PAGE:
The physical reality is based upon atoms and the screen reality is based upon digits. That is why the screen reality is morphing much more quickly than the physical reality. The cutting edge of human evolution is now on the screen reality. What is happening there moves to the physical reality.

Now that we are years into the Shift Age and cell phone ubiquity and ever-faster internet connections, we are seeing how the screen reality is changing physical reality. The collapse of Borders and the closings of numerous big box stores across America can, to some degree, be attributed to Amazon and other on-line retailers. The business models, the language, the metaphors of the screen reality are affecting and changing the physical reality. That will continue.


PRISM exists in and because of the screen reality. PRISM takes advantage of our need for convenience, reliance on and obsession with this digital reality. As technology increases privacy declines. That is why those who want privacy and at least some independence from surveillance move "off the grid". We will take a look at the larger issues of government and citizen privacy in a democracy in the next column, as they need to be aired and understood. There are reasons to be irate, but not surprised.

If you fully utilize the dynamic efficiencies and convenience of your screen reality, if you choose to share your personal information on it you are leaving the world of privacy.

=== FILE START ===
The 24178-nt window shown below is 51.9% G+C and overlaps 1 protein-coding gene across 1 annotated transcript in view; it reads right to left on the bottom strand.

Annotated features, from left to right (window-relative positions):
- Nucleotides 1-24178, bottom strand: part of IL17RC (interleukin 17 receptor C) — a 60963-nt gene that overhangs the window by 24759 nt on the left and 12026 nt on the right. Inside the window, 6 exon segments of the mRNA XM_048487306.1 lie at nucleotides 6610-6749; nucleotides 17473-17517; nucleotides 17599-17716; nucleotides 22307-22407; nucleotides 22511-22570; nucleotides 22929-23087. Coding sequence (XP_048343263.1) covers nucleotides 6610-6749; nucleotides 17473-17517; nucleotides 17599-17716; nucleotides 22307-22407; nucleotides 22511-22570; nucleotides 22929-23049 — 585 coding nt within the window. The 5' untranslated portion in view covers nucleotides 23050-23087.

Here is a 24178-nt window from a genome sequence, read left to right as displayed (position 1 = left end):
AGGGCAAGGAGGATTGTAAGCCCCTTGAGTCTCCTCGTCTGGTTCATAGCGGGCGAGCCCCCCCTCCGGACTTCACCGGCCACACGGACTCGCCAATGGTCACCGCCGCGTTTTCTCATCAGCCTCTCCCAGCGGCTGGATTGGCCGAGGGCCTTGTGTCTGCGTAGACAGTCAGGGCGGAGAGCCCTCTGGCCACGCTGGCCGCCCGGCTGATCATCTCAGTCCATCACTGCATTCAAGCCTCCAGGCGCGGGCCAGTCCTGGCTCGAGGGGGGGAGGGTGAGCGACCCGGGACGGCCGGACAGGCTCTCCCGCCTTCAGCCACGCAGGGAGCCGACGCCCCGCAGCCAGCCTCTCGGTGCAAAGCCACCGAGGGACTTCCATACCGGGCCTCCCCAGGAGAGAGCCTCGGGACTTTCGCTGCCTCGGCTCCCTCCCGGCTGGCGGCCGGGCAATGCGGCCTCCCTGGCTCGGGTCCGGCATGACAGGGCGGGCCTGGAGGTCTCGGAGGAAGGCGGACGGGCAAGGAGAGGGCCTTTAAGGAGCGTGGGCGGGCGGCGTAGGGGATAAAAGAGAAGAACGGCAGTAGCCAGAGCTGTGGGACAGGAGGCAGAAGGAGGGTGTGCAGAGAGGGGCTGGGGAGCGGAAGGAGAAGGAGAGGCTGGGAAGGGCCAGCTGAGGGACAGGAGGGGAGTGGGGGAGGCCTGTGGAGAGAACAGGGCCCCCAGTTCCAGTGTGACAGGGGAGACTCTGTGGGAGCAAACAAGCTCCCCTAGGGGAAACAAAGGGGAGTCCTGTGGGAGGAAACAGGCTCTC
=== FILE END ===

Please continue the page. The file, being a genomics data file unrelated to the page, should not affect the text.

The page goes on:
PRISM and Privacy

In the last column here I wrote about the decline in what used to be called privacy. The definition of privacy is mutable, ever changing. What was considered private 100 years ago, even 20 years ago is practically non-existent today. As I wrote in 2006 before the iPhone and all devices that have followed "Technology Increases, Privacy Declines" One of the characteristics of the Shift Age is that all of us now live with two realities, the physical reality and screen reality.

So, the uproar around Mr. Snowden's disclosure of PRISM and how much the NSA, with full backing of the United States government must be looked at within current context. That context is complex: ever more connectivity, ever more mobile computing power, an explosive use of social media based upon sharing, fear of terrorism, ever more information being created with ever more intelligent devices and chips and an ever greater integration of humanity globally as a result of all of this.


Edward Snowden is a whistle blower. It is because of him that we now know how pervasive is the accessing of personal communications of all Americans and many citizens of other countries. His revelations immediately caused NSA officials and others to "revise" earlier comments made about the program. So, the government response to Snowden's revelations confirmed both that these disclosures were correct and that our government officials lied to us.